Fulminating Antimony

Tartar emetic (dried), 100 parts; lampblack or charcoal powder, 3 parts. Triturate together, put into a crucible that it will three-fourths fill (previously rubbed inside with charcoal powder). Cover it with a layer of dry charcoal powder, and lute on the cover. After 3 hours' exposure to a strong heat in a reverberatory furnace, and 6 or 7 hours' cooling, cautiously transfer the solid contents of the crucible, as quickly as possible, without breaking, to a wide-mouthed stoppered phial, where, after some time, it will spontaneously crumble to a powder. When the above process is properly conducted, the resulting powder contains potassium, and fulminates violently on contact with water. A piece the size of a pea introduced into a mass of gunpowder explodes it on being thrown into water, or on its being moistened in any other manner.

Fulminating Bismuth

Take bismuth, 120 parts; carbureted cream of tartar, 60 parts; niter, 1 part.

Fulminating Copper

Digest copper (in powder of filings) with fulminate of mercury or of silver, and a little water.

It forms soluble green crystals that explode with a green flame.

Fulminating Mercury

Take mercury, 100 parts; nitric acid (specific-gravity, 1.4), 1,000 parts (or 740 parts, by measure). Dissolve by a gentle heat, and when the solution has acquired the temperature of 130° P., slowly pour it through a glass funnel tube into alcohol (specific gravity, .830), 830 parts (or 1,000 parts, by measure). As soon as the effervescence is over, and white fumes cease to be evolved, filter through double paper, wash with cold water, and dry by steam (not hotter than 212° F.) or hot water. The fulminate is then to be packed in 100-grain paper parcels, and these stored in a tight box or corked bottle. Product 130 per cent of the weight of mercury employed.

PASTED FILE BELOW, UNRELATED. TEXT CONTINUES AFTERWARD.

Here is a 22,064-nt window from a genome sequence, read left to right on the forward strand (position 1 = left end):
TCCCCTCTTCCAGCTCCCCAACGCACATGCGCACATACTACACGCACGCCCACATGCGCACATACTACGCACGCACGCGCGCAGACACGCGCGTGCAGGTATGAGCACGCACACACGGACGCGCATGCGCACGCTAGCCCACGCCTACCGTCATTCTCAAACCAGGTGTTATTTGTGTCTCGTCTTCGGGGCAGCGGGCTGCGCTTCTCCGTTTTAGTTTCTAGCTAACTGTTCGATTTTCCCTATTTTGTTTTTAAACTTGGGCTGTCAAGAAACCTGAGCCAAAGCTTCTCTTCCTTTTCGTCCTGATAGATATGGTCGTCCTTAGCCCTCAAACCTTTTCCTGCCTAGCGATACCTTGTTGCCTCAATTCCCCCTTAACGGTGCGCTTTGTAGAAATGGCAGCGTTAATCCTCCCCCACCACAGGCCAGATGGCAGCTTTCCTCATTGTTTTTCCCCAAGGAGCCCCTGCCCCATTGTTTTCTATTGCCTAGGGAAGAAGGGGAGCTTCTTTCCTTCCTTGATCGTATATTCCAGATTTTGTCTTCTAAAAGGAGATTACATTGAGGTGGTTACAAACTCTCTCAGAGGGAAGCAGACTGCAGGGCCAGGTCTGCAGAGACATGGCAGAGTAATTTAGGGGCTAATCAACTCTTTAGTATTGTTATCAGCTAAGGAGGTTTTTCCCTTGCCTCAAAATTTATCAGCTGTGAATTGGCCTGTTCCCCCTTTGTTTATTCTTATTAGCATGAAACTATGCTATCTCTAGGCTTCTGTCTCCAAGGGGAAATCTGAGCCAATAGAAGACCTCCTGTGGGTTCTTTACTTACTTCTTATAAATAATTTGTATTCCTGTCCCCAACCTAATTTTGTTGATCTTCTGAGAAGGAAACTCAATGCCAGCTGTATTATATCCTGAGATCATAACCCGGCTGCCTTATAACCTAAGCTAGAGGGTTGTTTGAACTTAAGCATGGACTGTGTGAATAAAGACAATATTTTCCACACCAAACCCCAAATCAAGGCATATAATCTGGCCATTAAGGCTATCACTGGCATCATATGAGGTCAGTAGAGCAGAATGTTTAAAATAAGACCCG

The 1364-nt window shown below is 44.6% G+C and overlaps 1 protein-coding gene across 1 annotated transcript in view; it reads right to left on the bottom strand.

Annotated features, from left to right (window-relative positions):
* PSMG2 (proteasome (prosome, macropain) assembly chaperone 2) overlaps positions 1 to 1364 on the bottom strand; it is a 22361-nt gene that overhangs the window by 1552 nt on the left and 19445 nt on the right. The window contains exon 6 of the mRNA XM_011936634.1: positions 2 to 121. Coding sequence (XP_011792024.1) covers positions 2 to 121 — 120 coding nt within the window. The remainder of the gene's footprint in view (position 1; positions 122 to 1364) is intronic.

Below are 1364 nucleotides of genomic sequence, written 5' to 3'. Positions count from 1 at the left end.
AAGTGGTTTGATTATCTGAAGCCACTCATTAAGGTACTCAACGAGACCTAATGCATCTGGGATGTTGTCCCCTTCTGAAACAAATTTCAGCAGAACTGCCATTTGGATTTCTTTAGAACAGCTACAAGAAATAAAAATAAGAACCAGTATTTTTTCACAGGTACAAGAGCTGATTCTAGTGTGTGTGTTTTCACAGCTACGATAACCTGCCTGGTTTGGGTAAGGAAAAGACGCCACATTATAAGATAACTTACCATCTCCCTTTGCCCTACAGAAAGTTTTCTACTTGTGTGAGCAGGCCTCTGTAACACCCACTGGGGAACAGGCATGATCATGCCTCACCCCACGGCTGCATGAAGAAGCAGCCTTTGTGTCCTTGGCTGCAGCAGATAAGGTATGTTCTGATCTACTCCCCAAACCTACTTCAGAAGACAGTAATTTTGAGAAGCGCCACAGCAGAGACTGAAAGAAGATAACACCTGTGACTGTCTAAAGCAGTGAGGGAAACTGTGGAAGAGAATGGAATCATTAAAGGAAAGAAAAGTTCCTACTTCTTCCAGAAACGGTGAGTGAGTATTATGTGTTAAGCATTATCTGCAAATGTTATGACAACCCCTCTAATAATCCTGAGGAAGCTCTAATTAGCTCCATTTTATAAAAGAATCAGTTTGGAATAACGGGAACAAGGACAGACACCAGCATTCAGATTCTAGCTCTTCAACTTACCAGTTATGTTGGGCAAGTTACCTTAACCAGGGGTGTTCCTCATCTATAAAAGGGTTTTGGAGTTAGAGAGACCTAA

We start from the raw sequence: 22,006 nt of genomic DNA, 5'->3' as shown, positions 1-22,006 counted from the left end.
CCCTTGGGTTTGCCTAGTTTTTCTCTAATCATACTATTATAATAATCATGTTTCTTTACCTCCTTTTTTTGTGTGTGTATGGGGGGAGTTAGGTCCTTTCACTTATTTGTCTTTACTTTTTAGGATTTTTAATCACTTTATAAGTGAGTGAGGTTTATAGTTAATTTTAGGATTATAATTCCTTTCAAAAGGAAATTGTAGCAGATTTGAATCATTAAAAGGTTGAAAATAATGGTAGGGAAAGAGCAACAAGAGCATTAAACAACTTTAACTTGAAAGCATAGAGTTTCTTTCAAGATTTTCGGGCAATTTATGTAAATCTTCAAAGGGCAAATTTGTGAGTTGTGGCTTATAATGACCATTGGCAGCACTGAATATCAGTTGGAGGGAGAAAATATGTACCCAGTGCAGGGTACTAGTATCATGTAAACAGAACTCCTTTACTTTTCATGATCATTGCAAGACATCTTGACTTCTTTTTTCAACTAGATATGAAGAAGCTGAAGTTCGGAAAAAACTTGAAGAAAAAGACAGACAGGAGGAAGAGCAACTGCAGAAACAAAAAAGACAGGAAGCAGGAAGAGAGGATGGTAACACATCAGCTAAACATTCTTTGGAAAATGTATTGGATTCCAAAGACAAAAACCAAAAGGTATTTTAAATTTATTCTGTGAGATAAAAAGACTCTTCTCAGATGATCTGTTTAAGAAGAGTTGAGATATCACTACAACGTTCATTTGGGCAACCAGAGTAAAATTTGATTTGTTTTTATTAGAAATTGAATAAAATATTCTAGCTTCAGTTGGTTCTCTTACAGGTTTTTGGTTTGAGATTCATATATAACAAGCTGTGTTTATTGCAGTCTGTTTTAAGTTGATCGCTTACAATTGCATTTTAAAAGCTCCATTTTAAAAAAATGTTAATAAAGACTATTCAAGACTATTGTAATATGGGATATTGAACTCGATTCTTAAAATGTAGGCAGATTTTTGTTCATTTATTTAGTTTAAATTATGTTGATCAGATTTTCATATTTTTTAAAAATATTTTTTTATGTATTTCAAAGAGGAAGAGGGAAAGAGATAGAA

Fulminating Powder

I

Niter, 3 parts; carbonate of potash (dry), 2 parts; flowers of sulphur, 1 part; reduce them separately to fine powder, before mixing them. A little of this compound (20 to 30 grains), slowly heated on a shovel over the fire, first fuses and becomes brown, and then explodes with a deafening report.

II

Sulphur, 1 part; chlorate of potassa, 3 parts. When triturated, with strong pressure, in a marble or wedg-wood-ware mortar, it produces a series of loud reports. It also fulminates by percussion.

III

Chlorate of potassa, 6 parts; pure lampblack, 4 parts; sulphur, 1 part. A little placed on an anvil detonates with a loud report when struck with a hammer.